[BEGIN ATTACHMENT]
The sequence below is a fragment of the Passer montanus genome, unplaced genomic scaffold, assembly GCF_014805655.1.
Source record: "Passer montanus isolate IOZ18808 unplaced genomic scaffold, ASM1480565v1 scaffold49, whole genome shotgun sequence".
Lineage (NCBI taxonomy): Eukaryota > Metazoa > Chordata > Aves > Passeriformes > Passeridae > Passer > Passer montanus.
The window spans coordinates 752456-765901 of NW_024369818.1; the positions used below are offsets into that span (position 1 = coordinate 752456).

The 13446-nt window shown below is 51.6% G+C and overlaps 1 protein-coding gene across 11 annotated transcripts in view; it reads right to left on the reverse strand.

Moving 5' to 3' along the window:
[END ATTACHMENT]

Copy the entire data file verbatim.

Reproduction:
The sequence below is a fragment of the Passer montanus genome, unplaced genomic scaffold, assembly GCF_014805655.1.
Source record: "Passer montanus isolate IOZ18808 unplaced genomic scaffold, ASM1480565v1 scaffold49, whole genome shotgun sequence".
Lineage (NCBI taxonomy): Eukaryota > Metazoa > Chordata > Aves > Passeriformes > Passeridae > Passer > Passer montanus.
The window spans coordinates 752456-765901 of NW_024369818.1; the positions used below are offsets into that span (position 1 = coordinate 752456).

The 13446-nt window shown below is 51.6% G+C and overlaps 1 protein-coding gene across 11 annotated transcripts in view; it reads right to left on the reverse strand.

Moving 5' to 3' along the window: